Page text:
Farming 3.0: India’s Mission Agritech
Once least favoured, agritech is today betted as one of the most resilient sectors. The pandemic has further pushed farmers to leverage technology offered by the startups in the space, thereby making the sector a hotspot of investments. Is India’s agritech on the brink of a permanent transformation or the newly-found success a passing cloud? This playbook explores!
What is challenging India’s small and marginal farmers, once considered the economic backbone of the country? As most people already know, the top issue impacting both farmers and agriculture is the lack of timely and adequate finance. Be it drought, flood or pest proliferation, a bad harvest would often force small-scale farmers to seek quick, small loans, but the interest rate could be as high as 10% per week. The reason: Financial inclusion rates have always been low in the farming sector, and farmers are often left out of the formal credit system.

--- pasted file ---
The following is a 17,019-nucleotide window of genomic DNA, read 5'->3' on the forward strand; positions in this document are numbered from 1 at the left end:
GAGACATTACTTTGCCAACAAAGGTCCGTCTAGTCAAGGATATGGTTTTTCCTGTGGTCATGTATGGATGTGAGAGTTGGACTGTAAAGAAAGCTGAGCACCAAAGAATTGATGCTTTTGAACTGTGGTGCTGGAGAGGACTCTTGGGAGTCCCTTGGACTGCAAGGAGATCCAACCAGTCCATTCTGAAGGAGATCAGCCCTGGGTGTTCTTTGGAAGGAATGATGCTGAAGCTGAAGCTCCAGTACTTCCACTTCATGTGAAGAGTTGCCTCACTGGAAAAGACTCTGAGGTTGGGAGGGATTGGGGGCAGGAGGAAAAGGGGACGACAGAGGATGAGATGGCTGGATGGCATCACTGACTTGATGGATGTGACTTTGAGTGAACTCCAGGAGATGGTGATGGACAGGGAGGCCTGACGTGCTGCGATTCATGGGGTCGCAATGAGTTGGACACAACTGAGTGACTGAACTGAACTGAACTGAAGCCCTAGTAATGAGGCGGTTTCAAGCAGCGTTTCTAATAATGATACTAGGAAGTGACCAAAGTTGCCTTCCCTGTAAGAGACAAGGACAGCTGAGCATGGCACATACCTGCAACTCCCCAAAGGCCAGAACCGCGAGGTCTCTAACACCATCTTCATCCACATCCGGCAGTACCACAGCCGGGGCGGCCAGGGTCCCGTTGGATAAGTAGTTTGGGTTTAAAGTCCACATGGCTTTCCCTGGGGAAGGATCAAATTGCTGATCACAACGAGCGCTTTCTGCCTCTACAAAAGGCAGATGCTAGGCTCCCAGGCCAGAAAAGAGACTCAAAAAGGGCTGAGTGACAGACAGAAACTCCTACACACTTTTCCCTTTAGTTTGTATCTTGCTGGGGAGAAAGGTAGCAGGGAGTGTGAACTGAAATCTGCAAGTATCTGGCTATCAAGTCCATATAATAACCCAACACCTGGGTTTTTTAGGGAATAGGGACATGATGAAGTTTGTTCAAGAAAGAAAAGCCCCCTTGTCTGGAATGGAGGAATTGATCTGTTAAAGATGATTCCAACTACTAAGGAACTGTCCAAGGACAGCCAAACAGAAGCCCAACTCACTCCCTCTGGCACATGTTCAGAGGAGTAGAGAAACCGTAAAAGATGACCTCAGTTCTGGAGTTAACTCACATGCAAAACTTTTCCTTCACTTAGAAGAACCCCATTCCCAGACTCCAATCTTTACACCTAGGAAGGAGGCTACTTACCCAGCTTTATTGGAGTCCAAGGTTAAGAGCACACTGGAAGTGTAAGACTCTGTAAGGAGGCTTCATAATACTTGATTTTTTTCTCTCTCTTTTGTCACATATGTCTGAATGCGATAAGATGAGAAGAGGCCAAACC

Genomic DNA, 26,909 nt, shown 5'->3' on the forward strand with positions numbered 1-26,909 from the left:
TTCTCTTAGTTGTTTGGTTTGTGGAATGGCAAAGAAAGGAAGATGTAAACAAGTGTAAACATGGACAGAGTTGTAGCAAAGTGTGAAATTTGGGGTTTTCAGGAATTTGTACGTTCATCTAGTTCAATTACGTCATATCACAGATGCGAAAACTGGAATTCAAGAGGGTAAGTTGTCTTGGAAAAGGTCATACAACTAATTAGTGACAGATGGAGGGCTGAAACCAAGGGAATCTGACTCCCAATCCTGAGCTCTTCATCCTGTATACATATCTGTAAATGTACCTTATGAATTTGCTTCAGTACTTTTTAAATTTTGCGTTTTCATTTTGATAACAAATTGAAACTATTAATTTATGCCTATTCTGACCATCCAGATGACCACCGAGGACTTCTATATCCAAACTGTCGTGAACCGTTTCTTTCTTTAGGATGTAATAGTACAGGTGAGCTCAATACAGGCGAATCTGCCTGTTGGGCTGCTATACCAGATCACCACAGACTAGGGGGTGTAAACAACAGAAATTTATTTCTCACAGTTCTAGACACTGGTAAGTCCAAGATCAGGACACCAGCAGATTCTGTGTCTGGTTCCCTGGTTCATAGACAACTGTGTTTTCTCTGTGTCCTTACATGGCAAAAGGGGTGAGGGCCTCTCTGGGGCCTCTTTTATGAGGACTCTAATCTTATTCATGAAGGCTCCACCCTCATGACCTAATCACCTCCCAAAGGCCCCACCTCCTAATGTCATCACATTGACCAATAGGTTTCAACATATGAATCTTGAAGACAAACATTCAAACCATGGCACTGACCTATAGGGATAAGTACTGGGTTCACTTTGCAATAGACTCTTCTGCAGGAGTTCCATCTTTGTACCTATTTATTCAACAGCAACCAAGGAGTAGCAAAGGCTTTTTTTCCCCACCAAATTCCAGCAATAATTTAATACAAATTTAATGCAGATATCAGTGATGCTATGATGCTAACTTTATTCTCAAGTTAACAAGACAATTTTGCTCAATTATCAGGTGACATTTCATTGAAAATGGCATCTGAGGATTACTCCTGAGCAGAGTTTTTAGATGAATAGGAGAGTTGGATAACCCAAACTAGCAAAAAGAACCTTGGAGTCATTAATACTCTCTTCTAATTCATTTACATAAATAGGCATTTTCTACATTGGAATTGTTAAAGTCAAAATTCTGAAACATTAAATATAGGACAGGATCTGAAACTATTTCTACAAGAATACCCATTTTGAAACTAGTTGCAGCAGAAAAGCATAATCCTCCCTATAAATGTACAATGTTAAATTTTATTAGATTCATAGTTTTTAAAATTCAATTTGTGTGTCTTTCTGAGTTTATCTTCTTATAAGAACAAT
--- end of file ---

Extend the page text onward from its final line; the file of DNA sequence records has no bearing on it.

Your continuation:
While banks mostly provide collateral loans at 8-12% interest per annum, some non-banking financial companies (NBFCs) may provide non-collateral loans, but the annual interest range could be 13-26% due to the high-risk nature of these loans.
Rural credit comes from two main sources, private and institutional. The former includes private moneylenders, landlords or even relatives who can, at times, exploit the people in need. The second category includes rural co-operatives, commercial banks which provide short-to-medium term credit and the National Bank for Agricultural and RuralDevelopment (NABARD) that takes care of long-term credit requirements. The options are not many when it comes to ‘affordable credit’ from formal sources.
According to experts, the lack of lenders’ presence on the ground, or their outreach, could be a key reason behind the lack of formal credit access.